On 09/05/18 10:21, Dominik DL6ER wrote:
> Dear Geert and mailinglist members,
>> Thing I wonder about is how the cache size clipping was discovered.
> I recently sent a SIGUSR1 to our dnsmasq because a user said that some
> queries have continuously been answered NXDOMAIN although they
> shouldn't. As they have been answered within less than a millisecond, I
> thought it must be an issue with the cache. Make a long story short it
> was their fault (an ordinary typo).
> However, by chance, I found
> May  4 18:06:13 dnsmasq[22952]: cache size 150, 2191/57999 cache
> insertions re-used unexpired cache entries.
> which seemed odd to me. I then looked at the man page and increased the
> cache size limit to 100,000 in the config but the startup message told
> me that the cache size is only 10,000. The way to the location where
> this clipping is done wasn't long from here and I figured removing might
> just be the best solution.

So with the previous cache size, less than 4% of queries cause eviction
of a name from the cache before the time-to-live expires and it
disappears anyway. Only a small fraction of those will be re-queried so
the number of extra cache-misses is in the noise. I'd say that the cache
size you had before was pretty much optimal, but in response you tried
to increase it to more than the total number of cache insertions ever,
during that run of dnsmasq.

Of course you might have been restarting dnsmasq frequently, so that's a
sample over a short period, but I'd guess otherwise, those numbers say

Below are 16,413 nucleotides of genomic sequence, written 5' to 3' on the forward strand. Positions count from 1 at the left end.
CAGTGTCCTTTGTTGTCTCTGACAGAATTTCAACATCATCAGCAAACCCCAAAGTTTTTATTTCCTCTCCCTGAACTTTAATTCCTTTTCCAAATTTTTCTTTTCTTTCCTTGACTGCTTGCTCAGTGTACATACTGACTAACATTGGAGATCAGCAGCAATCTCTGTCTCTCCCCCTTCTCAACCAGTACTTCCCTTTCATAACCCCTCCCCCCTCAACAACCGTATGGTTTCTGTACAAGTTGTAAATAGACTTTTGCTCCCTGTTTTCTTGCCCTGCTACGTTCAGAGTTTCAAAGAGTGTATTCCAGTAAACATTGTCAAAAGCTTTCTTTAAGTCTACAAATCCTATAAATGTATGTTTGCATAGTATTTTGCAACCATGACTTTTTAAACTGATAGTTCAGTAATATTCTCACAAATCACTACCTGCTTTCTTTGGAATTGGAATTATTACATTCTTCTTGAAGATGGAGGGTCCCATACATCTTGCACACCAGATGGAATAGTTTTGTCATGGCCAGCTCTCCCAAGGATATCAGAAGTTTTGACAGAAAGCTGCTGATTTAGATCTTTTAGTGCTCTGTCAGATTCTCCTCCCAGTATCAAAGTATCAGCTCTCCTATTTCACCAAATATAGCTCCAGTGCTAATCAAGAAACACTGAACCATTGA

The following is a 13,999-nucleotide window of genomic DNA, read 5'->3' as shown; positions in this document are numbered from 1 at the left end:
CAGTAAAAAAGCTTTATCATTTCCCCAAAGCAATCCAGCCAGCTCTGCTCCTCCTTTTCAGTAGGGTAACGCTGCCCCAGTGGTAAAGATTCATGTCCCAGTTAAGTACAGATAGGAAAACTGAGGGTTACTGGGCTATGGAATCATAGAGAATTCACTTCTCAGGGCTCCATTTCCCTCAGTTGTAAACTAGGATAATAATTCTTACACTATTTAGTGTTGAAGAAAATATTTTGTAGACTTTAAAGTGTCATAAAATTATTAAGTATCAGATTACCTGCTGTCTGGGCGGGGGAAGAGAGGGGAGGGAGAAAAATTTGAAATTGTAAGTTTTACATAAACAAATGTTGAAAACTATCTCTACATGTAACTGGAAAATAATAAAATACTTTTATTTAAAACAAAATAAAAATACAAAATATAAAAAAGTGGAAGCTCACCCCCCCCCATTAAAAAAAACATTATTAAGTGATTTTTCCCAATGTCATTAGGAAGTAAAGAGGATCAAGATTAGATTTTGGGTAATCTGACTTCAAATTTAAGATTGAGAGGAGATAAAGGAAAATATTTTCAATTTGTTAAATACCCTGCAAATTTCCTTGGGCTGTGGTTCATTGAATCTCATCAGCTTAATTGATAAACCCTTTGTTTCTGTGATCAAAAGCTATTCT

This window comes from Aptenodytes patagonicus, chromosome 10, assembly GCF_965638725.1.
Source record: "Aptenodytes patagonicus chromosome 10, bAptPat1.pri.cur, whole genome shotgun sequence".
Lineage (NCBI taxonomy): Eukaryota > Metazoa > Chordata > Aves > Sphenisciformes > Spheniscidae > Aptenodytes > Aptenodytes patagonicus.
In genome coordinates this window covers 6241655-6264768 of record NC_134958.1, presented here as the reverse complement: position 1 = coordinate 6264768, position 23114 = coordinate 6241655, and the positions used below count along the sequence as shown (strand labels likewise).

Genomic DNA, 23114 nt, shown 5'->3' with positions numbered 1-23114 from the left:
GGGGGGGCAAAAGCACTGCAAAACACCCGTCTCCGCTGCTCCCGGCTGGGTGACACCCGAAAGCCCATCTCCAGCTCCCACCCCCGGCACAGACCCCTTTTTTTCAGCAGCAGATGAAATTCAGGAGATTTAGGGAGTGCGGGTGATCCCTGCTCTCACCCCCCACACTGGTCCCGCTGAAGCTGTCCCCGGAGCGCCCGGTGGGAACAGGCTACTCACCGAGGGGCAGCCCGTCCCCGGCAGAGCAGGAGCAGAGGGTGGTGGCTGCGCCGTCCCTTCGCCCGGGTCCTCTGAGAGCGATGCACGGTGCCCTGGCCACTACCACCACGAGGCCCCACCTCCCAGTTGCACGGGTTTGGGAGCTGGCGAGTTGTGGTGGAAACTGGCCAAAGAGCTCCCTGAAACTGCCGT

that 100,000 makes no sense at all. Whenever I've looked at this, the
optimal cache size is smaller that most people think.

The local copy of dnsmasq here, which is handling a network of a dozen
machines, has a tiny cache, and very similar stats. It just doesn't need
to be any bigger. (and that instance is doing DNSSEC, so the cache
holding all sorts of DNSSEC records too.)

cache size 600, 50/28526 cache insertions re-used unexpired cache entries.

>> I'm trying to tell that the performance penality that Simon warns us about, 
>> might by canceled by high computing power.
> I agree, but you should probably not be running a caching DNS server
> with hundreds of active clients on a really low-power embedded machine
> like the good old Raspberry Pi in its first version.
> We have a dedicated (small) server for DNS, DHCP and email. dnsmasq is
> able to handle DNS blazingly fast - even with a maximum cache size of
> 100,000 (I may even want to increase this further if it prevents
> deletion of unexpired cache entries).

Be careful, the cache might have been set to 100,000 but based on the
numbers above, the average number of names in the cache will have much
been lower. The absolute upper-bound is 57999, but expiry of TTL and
re-querying  of common names with short TTLs will make it smaller still.

We can't be sure that 100,000 is OK unless we make tests to actually
fill the cache with 100,000 unique names with long TTLs, and then test
_reverse_ lookups on that cache.

> I'm just trying to make clear that removing this artificial limit may
> improve the situation for those on beefier hardware but not impact the
> others as they are responsible for what they set when they decide to
> manually tweak their settings in this regard. It's a value where I think
> the hand-holding dnsmasq is doing for possibly supporting embedded
> devices better is just too much. In the end, Simon has to say if or not
> this artificial clipping can be removed or not. I think yes, because it
> doesn't affect anyone who has not changed the default value and allows
> the others to use any value for cache size them deem right for their
> hardware and application.

The problem is that people naturally think "more is better" but my
experience is that more is not necessarily better, and too big is
definitely worse, though I don't have an up-to-date idea about how big
is too big on the various classes of modern hardware.

> Best regards,
> Dominik
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